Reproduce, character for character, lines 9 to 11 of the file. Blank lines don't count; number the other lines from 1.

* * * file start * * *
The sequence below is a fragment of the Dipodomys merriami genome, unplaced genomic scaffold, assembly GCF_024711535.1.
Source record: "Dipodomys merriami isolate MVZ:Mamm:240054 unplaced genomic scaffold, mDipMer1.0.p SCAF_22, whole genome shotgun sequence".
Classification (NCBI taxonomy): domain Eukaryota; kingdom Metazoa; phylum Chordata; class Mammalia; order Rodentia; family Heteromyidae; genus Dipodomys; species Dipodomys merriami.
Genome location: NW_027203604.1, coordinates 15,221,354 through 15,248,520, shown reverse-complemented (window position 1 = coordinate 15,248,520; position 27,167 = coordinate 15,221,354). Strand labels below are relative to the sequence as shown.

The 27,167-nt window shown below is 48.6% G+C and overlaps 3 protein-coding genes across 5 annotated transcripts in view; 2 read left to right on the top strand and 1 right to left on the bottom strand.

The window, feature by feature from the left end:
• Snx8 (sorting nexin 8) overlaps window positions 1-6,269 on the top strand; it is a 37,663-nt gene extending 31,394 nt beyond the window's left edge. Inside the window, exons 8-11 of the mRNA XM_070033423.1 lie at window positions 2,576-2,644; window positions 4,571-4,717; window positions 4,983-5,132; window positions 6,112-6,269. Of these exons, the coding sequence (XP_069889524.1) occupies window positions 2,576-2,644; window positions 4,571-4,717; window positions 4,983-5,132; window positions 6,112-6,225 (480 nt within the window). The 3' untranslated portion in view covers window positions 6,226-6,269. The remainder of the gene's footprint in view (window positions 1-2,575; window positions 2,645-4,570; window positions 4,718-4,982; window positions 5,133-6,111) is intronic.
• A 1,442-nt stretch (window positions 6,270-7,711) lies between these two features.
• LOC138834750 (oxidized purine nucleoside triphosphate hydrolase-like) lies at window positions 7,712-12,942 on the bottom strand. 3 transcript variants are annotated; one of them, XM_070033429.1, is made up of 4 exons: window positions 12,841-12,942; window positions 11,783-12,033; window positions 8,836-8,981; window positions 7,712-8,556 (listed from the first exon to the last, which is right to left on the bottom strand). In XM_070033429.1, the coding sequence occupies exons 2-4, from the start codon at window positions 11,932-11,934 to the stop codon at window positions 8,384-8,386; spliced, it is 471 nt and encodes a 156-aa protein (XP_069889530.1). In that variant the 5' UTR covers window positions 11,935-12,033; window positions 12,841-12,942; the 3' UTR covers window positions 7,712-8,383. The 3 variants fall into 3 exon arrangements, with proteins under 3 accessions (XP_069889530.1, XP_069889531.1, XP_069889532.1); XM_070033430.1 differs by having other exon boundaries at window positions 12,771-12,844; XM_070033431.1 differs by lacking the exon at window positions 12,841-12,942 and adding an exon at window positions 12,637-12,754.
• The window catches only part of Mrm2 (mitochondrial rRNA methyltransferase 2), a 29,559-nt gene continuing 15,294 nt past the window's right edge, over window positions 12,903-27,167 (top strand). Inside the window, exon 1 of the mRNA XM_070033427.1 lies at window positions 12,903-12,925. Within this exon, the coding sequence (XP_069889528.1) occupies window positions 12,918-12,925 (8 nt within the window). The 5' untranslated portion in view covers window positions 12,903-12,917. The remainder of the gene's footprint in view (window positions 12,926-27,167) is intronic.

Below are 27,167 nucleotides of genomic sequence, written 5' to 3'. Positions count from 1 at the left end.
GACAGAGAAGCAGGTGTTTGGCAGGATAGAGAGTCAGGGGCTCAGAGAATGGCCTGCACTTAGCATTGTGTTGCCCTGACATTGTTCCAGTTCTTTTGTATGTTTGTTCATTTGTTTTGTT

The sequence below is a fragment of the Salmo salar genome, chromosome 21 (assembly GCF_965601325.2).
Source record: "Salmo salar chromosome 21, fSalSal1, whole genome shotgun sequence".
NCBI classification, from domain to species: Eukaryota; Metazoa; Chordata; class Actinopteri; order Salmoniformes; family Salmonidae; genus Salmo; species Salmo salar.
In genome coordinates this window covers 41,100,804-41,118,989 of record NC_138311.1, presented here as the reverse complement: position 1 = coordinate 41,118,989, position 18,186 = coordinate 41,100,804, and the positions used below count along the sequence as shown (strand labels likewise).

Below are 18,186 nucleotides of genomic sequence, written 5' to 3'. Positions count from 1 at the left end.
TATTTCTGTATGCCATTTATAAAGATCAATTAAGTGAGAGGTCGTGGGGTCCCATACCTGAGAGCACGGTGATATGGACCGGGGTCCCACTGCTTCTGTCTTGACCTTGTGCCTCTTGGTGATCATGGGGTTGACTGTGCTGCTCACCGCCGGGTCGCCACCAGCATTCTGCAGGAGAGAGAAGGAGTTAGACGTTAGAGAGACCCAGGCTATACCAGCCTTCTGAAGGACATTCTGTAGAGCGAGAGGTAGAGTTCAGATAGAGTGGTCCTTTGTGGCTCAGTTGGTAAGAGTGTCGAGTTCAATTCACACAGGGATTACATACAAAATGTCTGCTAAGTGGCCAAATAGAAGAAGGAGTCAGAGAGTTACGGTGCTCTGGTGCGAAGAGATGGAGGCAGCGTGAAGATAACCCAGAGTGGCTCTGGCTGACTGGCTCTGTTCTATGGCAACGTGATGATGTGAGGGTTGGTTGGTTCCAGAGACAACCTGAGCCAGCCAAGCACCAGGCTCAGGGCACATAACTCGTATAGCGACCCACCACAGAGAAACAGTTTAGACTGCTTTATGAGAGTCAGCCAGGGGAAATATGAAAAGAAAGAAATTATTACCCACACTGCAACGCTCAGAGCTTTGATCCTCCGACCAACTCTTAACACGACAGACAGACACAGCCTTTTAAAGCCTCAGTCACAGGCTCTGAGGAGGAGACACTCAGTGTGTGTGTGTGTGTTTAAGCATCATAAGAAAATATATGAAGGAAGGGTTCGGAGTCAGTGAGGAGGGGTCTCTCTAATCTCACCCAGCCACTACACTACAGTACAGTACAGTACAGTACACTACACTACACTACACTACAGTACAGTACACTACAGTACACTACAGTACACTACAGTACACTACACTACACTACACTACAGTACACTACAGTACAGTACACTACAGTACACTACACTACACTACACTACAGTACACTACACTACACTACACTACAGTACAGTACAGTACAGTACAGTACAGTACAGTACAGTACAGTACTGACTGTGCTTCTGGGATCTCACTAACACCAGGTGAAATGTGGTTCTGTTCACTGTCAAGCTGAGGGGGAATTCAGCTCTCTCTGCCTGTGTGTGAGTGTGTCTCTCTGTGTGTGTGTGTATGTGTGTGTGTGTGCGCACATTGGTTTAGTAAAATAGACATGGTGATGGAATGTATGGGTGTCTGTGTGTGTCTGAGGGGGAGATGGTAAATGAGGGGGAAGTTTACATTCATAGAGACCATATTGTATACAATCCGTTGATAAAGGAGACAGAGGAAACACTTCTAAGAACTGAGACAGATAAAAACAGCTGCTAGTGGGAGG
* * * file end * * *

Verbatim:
• LOC138834750 (oxidized purine nucleoside triphosphate hydrolase-like) lies at window positions 7,712-12,942 on the bottom strand. 3 transcript variants are annotated; one of them, XM_070033429.1, is made up of 4 exons: window positions 12,841-12,942; window positions 11,783-12,033; window positions 8,836-8,981; window positions 7,712-8,556 (listed from the first exon to the last, which is right to left on the bottom strand). In XM_070033429.1, the coding sequence occupies exons 2-4, from the start codon at window positions 11,932-11,934 to the stop codon at window positions 8,384-8,386; spliced, it is 471 nt and encodes a 156-aa protein (XP_069889530.1). In that variant the 5' UTR covers window positions 11,935-12,033; window positions 12,841-12,942; the 3' UTR covers window positions 7,712-8,383. The 3 variants fall into 3 exon arrangements, with proteins under 3 accessions (XP_069889530.1, XP_069889531.1, XP_069889532.1); XM_070033430.1 differs by having other exon boundaries at window positions 12,771-12,844; XM_070033431.1 differs by lacking the exon at window positions 12,841-12,942 and adding an exon at window positions 12,637-12,754.
• The window catches only part of Mrm2 (mitochondrial rRNA methyltransferase 2), a 29,559-nt gene continuing 15,294 nt past the window's right edge, over window positions 12,903-27,167 (top strand). Inside the window, exon 1 of the mRNA XM_070033427.1 lies at window positions 12,903-12,925. Within this exon, the coding sequence (XP_069889528.1) occupies window positions 12,918-12,925 (8 nt within the window). The 5' untranslated portion in view covers window positions 12,903-12,917. The remainder of the gene's footprint in view (window positions 12,926-27,167) is intronic.

Below are 27,167 nucleotides of genomic sequence, written 5' to 3'. Positions count from 1 at the left end.